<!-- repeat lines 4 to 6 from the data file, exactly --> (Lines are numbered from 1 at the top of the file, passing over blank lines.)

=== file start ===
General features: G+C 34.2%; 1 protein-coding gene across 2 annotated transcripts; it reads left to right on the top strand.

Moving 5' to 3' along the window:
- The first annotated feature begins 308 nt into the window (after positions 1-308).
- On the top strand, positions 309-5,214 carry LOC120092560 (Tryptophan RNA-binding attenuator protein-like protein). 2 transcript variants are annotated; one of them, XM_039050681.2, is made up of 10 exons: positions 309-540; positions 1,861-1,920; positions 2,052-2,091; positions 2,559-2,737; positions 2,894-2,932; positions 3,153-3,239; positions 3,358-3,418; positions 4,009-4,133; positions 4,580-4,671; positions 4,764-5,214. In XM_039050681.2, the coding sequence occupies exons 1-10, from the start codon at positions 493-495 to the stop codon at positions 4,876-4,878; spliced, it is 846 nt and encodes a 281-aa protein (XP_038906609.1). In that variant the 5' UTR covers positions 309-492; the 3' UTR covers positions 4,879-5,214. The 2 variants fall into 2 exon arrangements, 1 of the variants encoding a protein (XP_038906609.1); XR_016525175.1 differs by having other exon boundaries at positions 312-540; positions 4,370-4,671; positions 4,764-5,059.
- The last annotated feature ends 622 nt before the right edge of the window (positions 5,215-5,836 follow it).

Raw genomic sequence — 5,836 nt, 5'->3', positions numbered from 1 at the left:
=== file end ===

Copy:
- On the top strand, positions 309-5,214 carry LOC120092560 (Tryptophan RNA-binding attenuator protein-like protein). 2 transcript variants are annotated; one of them, XM_039050681.2, is made up of 10 exons: positions 309-540; positions 1,861-1,920; positions 2,052-2,091; positions 2,559-2,737; positions 2,894-2,932; positions 3,153-3,239; positions 3,358-3,418; positions 4,009-4,133; positions 4,580-4,671; positions 4,764-5,214. In XM_039050681.2, the coding sequence occupies exons 1-10, from the start codon at positions 493-495 to the stop codon at positions 4,876-4,878; spliced, it is 846 nt and encodes a 281-aa protein (XP_038906609.1). In that variant the 5' UTR covers positions 309-492; the 3' UTR covers positions 4,879-5,214. The 2 variants fall into 2 exon arrangements, 1 of the variants encoding a protein (XP_038906609.1); XR_016525175.1 differs by having other exon boundaries at positions 312-540; positions 4,370-4,671; positions 4,764-5,059.
- The last annotated feature ends 622 nt before the right edge of the window (positions 5,215-5,836 follow it).

Raw genomic sequence — 5,836 nt, 5'->3', positions numbered from 1 at the left: